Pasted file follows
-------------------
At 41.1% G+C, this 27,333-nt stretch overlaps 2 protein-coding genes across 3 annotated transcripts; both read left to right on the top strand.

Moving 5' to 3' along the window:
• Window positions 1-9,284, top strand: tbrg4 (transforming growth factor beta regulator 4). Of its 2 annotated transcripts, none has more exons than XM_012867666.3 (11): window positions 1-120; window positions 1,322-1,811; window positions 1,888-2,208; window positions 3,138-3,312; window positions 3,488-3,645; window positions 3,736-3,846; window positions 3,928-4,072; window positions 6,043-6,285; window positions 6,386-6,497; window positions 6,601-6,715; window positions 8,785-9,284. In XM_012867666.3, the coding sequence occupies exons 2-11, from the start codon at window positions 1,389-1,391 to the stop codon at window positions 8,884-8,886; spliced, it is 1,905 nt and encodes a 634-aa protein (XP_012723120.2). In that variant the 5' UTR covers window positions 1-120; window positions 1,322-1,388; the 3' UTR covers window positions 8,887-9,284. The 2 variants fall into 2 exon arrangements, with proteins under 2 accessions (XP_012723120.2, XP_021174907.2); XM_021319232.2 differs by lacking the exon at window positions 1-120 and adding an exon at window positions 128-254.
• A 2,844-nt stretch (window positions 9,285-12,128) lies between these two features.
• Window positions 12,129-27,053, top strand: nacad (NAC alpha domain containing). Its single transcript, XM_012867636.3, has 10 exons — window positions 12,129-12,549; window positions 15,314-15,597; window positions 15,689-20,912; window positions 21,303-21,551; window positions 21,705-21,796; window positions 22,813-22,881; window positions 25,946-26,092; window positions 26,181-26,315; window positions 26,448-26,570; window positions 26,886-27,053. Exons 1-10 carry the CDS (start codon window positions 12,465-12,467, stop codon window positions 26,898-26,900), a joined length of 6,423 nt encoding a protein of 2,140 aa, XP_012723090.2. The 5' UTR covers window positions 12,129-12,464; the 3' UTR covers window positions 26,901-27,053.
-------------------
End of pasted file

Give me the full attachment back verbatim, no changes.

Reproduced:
At 41.1% G+C, this 27,333-nt stretch overlaps 2 protein-coding genes across 3 annotated transcripts; both read left to right on the top strand.

Moving 5' to 3' along the window:
• Window positions 1-9,284, top strand: tbrg4 (transforming growth factor beta regulator 4). Of its 2 annotated transcripts, none has more exons than XM_012867666.3 (11): window positions 1-120; window positions 1,322-1,811; window positions 1,888-2,208; window positions 3,138-3,312; window positions 3,488-3,645; window positions 3,736-3,846; window positions 3,928-4,072; window positions 6,043-6,285; window positions 6,386-6,497; window positions 6,601-6,715; window positions 8,785-9,284. In XM_012867666.3, the coding sequence occupies exons 2-11, from the start codon at window positions 1,389-1,391 to the stop codon at window positions 8,884-8,886; spliced, it is 1,905 nt and encodes a 634-aa protein (XP_012723120.2). In that variant the 5' UTR covers window positions 1-120; window positions 1,322-1,388; the 3' UTR covers window positions 8,887-9,284. The 2 variants fall into 2 exon arrangements, with proteins under 2 accessions (XP_012723120.2, XP_021174907.2); XM_021319232.2 differs by lacking the exon at window positions 1-120 and adding an exon at window positions 128-254.
• A 2,844-nt stretch (window positions 9,285-12,128) lies between these two features.
• Window positions 12,129-27,053, top strand: nacad (NAC alpha domain containing). Its single transcript, XM_012867636.3, has 10 exons — window positions 12,129-12,549; window positions 15,314-15,597; window positions 15,689-20,912; window positions 21,303-21,551; window positions 21,705-21,796; window positions 22,813-22,881; window positions 25,946-26,092; window positions 26,181-26,315; window positions 26,448-26,570; window positions 26,886-27,053. Exons 1-10 carry the CDS (start codon window positions 12,465-12,467, stop codon window positions 26,898-26,900), a joined length of 6,423 nt encoding a protein of 2,140 aa, XP_012723090.2. The 5' UTR covers window positions 12,129-12,464; the 3' UTR covers window positions 26,901-27,053.